The CJEU has chosen to first answer the question on the relationship of cost-sharing and VAT grouping membership. Finding that, in the circumstances of the case, the formation of the VAT group made it impossible to apply the cost-sharing exemption, the CJEU considered the answer to the question on the geographical scope of Article 132(1)(f) not needed.

The findings of the CJEU on the relationships with VAT grouping provide new insights as to the membership requirement. From the Court’s reasoning, it follows that when the other conditions laid down in Article 132(1)(f) are fulfilled, the exemption is applicable to services supplied to a VAT group whose members are also members of a cost-sharing group. The exemption, however, is applicable provided that all the members of the VAT group are also members of a cost-sharing group and carry out activities exempt from VAT that belong to exemptions in the public interest or activities outside the scope of the VAT Directive. That was not the case in Kaplan, and thus the exemption could not apply.

However, in arriving at the conclusions, the CJEU used reasonings that apparently lack consequence and shows that the CJEU is torn between, on the one hand, considering the VAT group as one person and, on the other hand, giving that group attributes of a person pluralistic enough to constitute “members” of a cost-sharing group.

The Relationship between the Membership in a VAT Group and in a Cost-sharing Group

As a starting point, I would like to recall that cost-sharing arrangements, as encompassed by the VAT Directive, do not constitute any specific type of legal entity or structure that would require the members to be connected to each other in any particular way. A cost-sharing group, however, has to be separate from the members’ taxable person able to provide services, which can thus become a subject matter of an exemption.[5] Article 132(1)(f) of the VAT Directive is focused on an exemption for transactions that take place between a group and its members.

The cost-sharing group differs from a VAT group, which is a specific type of taxable person existing for VAT purposes only and the creation of which results in “disappearance” of the members as individual taxable persons.[6] This does not mean that the members disappear other than for VAT purposes. They still exist as legal entities which can independently acquire rights and obligations. For example, VAT grouping members can, in their own capacity, acquire shares in a company and form a cost-sharing group. Could such a group then be the cost-sharing group within the meaning of Article 132(1)(f), so that its supplies to the members should be exempt? Should it not be the entire VAT group that necessarily as a whole becomes a member of a cost-sharing group? At the end of the day, each of the provisions of the VAT Directive, and also Article 132(1)(f), consist of independent Union concepts, that is, concepts having a specific meaning in the context of the harmonized system of European VAT. In other words, when we discuss cost-sharing groups for the purposes of VAT, we enter the famous “fiscal theme park in which factual and legal realities are suspended or inverted”[7]. This means that, once we are in the theme park, several members of a VAT group become one taxable person and only that one person exists for VAT purposes. For the same reasons for which only that one person – the VAT group – can be a recipient of goods and services[8], only that one person can be considered a member of a cost-sharing group within the meaning of VAT. For VAT purposes, individual members should not exist anymore.[9] It is important to note that Article 132(1)(f) requires that there are at least two persons as members of the group for the exemption to apply, and if we considered the entire group to be one member, that condition would not be fulfilled. However, this is not the way in which the CJEU seems to interpret Article 132(1)(f), at least now when contemplating the membership requirement.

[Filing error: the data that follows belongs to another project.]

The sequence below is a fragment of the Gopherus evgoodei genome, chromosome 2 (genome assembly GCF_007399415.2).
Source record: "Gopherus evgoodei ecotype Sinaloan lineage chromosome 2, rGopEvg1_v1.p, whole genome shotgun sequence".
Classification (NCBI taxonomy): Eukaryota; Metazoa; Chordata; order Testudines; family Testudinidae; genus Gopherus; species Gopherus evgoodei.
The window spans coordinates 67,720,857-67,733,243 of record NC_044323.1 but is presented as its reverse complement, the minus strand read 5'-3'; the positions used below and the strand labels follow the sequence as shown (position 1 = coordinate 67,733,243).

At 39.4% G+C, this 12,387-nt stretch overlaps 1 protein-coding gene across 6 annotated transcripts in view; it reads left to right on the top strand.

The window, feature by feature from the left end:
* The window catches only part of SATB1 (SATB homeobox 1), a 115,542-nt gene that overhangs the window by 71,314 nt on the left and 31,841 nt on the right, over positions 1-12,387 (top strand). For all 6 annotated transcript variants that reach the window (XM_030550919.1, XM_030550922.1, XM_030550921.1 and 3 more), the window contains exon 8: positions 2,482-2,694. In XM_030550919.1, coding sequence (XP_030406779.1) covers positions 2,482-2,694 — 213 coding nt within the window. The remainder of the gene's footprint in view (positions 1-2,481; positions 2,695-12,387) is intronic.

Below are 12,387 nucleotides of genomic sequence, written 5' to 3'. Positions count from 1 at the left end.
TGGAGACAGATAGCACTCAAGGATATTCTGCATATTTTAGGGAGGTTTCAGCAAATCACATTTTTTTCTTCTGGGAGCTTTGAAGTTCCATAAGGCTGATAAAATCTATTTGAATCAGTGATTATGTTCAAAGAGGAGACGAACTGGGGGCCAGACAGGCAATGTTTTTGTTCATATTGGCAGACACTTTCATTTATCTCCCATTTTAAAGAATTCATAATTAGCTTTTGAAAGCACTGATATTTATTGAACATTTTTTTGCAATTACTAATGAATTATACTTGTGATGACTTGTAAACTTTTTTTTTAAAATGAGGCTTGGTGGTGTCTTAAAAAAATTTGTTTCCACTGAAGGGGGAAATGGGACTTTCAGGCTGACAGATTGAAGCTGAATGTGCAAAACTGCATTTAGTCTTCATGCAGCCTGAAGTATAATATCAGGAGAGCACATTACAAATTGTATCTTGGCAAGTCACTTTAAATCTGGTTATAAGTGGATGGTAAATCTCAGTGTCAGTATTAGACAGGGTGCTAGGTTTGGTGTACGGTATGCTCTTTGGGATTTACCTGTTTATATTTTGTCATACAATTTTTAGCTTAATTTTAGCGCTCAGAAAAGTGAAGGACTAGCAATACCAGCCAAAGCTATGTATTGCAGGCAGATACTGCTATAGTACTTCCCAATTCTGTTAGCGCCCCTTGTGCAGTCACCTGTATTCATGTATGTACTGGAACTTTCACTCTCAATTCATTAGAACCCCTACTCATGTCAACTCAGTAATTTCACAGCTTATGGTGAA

The CJEU followed the reasoning of AG Kokott and ruled that the individual members of the VAT group can, in fact, be members of a cost-sharing group in the meaning of VAT, as the wording of Article 132(1)(f) does not preclude this possibility. Indeed, the provision refers to an IGP and not to taxable persons. Would that not be enough to conclude that the exemption does not apply based on the very basic argument that the condition of the services being supplied to the members is not fulfilled? If the individual colleges are the members, and the supply is to a VAT group[10], then there is a lack of identity of the members and the recipient of the supply.